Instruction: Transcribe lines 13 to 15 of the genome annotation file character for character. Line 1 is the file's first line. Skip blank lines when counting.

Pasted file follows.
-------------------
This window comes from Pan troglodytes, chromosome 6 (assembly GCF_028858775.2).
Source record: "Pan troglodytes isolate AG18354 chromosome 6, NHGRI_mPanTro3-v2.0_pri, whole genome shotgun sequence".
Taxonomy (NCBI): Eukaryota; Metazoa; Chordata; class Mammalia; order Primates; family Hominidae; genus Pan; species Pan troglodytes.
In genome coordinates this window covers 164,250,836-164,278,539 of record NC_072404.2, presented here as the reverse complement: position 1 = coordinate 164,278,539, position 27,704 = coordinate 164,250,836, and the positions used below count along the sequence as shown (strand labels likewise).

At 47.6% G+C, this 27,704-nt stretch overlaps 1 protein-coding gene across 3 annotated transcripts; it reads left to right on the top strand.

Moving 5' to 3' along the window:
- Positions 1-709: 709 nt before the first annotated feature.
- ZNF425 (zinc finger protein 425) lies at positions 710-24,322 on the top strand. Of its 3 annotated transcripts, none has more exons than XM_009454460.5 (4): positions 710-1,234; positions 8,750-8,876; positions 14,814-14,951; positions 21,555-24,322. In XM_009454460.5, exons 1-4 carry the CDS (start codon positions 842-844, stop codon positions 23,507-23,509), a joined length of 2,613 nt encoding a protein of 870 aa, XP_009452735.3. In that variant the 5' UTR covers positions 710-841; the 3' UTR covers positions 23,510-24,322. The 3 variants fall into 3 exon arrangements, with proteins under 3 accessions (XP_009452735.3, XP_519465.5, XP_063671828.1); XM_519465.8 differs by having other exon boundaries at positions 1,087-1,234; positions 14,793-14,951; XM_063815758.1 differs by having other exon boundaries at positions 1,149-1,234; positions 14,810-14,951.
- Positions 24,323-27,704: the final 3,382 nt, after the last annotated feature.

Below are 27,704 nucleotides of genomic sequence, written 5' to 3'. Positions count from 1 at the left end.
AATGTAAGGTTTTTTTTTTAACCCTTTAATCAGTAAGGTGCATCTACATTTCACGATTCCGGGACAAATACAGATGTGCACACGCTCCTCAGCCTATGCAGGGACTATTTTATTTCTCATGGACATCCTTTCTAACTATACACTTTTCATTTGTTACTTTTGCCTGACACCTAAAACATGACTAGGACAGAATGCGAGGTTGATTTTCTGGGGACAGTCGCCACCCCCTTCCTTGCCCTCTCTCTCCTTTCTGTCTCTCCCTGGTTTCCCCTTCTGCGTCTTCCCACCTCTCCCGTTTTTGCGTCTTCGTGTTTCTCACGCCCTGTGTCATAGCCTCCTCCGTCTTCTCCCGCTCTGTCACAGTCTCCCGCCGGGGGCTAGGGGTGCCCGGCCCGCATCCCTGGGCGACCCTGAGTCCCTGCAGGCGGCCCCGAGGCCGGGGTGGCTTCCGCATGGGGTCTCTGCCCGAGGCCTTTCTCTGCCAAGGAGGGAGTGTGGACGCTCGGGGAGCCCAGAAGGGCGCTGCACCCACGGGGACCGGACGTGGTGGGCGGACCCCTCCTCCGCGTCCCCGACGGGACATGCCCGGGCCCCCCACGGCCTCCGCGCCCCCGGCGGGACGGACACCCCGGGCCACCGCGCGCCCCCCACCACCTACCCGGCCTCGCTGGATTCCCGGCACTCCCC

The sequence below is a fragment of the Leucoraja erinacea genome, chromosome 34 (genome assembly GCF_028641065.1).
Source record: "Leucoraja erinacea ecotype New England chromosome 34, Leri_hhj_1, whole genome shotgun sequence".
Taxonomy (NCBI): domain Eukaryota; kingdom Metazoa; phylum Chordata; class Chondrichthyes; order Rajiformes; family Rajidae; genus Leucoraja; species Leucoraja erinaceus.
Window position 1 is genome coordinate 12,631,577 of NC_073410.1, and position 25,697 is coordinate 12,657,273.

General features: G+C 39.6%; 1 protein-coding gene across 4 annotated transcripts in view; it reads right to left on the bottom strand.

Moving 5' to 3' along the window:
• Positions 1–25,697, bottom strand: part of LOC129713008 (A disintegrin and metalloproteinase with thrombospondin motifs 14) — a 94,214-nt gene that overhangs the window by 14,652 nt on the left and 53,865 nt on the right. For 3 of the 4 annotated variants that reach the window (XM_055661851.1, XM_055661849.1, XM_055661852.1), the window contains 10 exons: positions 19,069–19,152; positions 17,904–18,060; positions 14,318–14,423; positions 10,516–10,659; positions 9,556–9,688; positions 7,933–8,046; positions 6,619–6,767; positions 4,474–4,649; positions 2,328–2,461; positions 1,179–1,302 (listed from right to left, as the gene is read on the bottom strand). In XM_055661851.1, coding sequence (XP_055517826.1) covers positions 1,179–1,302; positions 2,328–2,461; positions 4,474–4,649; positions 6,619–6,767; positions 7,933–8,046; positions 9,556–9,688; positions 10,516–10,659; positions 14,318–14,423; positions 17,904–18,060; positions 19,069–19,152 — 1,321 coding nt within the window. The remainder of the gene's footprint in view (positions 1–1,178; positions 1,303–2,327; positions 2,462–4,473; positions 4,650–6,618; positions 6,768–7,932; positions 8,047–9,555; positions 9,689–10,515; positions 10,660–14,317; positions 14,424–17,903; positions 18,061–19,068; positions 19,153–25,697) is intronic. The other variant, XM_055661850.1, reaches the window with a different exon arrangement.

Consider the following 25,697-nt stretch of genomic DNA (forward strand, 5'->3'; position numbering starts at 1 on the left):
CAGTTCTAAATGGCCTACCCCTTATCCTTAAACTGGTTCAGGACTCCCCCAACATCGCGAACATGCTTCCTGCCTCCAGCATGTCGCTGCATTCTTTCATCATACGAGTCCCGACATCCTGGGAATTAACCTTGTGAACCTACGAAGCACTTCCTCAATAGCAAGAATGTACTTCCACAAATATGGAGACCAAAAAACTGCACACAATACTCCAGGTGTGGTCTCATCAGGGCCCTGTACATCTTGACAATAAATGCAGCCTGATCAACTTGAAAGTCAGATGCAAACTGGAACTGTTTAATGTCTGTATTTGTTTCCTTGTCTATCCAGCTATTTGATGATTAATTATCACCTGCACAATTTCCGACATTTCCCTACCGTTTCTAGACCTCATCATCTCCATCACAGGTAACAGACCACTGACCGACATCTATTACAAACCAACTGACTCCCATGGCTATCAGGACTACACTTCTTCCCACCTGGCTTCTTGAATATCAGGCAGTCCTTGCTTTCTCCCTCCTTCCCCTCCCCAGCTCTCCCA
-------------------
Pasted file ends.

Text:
Source record: "Leucoraja erinacea ecotype New England chromosome 34, Leri_hhj_1, whole genome shotgun sequence".
Taxonomy (NCBI): domain Eukaryota; kingdom Metazoa; phylum Chordata; class Chondrichthyes; order Rajiformes; family Rajidae; genus Leucoraja; species Leucoraja erinaceus.
Window position 1 is genome coordinate 12,631,577 of NC_073410.1, and position 25,697 is coordinate 12,657,273.